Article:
In many of Shakespeare's plays, symbolism is adopted to help explaining the theme of the play. For example, in The Comedy of Errors, water imagery is a very important tool to convey the theme of that play. In Titus Andronicus, Shakespeare again uses animal imagery to reinforce the the themes of the play.
In Act 2, Scene 2 Lines 27-28, Titus Andronicus is speaking with Marcus Andronicus about how fast his ride is. He says, "And I have horse will follow where the game Makes way, and run like swallows o'er the plain." Titus Andronicus is proud of the speed of his horse. He compares his horse running like swallows over the plain that is so fast that the horse is like flying over the land. Later in Act 4, Scene 2 Line 175, Aaron describes how badly he wants to get "to the Goths, as swift as swallow flies". Again, Animal imagery is employed here to emphasize speed and eagerness.
In Act 2, Scene 2 Lines 33-37, Aaron is talking to Tamora and expressing his anger about sharing her with the King. In this context, He compares his desire to kill the King with that the image of an adder is to kill its enemy. Shakespeare captures the commonality of anger between different spices and emphasizes how badly Aaron is eager to execute the dominator of Tamora through this cmparison. Of the commonalities between Aaron and an adder are dealy-standing eye, silence and cloundy melancholy, and fleece of woolly hair. These are the symbols of anger.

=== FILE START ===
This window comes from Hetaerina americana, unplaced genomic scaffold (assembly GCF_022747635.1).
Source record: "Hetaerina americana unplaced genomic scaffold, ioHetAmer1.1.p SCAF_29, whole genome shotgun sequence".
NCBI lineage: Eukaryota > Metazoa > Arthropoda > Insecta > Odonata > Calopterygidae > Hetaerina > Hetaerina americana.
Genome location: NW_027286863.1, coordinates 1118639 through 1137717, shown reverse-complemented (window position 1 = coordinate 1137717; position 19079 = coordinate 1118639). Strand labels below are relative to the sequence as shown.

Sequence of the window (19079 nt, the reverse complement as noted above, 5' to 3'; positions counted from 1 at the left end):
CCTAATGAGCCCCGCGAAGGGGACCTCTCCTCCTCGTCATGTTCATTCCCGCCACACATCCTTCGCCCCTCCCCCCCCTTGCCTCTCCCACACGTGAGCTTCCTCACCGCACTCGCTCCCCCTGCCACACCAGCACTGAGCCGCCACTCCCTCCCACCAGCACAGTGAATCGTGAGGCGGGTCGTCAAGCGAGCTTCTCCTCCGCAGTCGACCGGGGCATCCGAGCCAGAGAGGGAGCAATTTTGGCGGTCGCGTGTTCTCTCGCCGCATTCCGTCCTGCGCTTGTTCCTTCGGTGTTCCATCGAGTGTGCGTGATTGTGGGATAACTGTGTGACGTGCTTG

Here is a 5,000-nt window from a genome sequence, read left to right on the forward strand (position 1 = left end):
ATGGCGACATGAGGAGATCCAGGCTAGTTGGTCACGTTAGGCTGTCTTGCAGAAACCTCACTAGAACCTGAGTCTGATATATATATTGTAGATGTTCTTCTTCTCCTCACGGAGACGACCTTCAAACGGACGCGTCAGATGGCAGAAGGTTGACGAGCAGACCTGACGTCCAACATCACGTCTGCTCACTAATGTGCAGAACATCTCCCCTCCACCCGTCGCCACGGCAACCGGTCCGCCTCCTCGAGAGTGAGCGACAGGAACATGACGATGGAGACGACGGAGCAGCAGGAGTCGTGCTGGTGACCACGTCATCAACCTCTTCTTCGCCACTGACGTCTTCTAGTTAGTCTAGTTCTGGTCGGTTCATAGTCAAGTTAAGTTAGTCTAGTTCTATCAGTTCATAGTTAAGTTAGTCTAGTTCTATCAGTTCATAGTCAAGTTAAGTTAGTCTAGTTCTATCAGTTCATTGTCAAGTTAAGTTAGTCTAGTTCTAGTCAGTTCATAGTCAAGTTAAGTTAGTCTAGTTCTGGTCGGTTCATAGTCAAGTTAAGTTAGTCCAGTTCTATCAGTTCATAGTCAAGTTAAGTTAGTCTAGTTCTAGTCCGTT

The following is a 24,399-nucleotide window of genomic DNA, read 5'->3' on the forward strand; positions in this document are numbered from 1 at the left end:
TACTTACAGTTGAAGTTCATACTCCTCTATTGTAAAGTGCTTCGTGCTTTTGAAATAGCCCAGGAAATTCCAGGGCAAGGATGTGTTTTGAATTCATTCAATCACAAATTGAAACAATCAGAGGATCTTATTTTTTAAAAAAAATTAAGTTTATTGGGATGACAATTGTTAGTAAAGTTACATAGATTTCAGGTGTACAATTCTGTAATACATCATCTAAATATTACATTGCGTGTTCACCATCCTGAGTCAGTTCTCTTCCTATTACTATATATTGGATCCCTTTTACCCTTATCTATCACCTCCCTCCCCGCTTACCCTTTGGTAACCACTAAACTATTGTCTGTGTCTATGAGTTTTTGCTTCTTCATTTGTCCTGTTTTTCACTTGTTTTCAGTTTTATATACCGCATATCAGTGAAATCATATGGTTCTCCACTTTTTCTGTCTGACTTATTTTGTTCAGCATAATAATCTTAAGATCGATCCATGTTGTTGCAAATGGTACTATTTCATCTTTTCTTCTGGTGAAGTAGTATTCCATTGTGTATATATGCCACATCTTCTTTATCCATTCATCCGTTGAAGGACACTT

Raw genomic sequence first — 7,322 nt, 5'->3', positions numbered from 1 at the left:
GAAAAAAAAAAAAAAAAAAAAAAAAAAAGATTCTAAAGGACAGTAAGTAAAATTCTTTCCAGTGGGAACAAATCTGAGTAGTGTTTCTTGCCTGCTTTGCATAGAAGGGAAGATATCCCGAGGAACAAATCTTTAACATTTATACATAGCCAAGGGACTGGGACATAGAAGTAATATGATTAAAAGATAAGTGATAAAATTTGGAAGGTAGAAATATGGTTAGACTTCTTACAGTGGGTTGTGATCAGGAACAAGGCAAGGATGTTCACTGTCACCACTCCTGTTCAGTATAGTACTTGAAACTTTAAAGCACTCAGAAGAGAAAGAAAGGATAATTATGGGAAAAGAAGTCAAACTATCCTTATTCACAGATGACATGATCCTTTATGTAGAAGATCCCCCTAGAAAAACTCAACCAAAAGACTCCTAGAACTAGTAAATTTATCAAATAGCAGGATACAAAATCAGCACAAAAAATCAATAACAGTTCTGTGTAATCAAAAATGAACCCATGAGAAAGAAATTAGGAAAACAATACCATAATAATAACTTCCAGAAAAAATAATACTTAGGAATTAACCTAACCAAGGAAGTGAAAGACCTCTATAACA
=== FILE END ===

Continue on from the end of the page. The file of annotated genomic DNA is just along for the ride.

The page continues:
In Act 2, Scene 3 Lines 61-66, Bassianus discoveres Tamora's secret relationship with her slave Aaron. Tamora curses Bassianus to become an animal and to be chased by the hound and finally to be killed. As in the context, there is a real hunting around them. It tells us how badly Tamora wants to kill Bassianus. In Lines 223-225, Martius saw Lord Bassianus, like a slaughter'd lamb, lying in a dark and blood-drinking pit. Bassianus is killed. But we could see how cruel the killing is....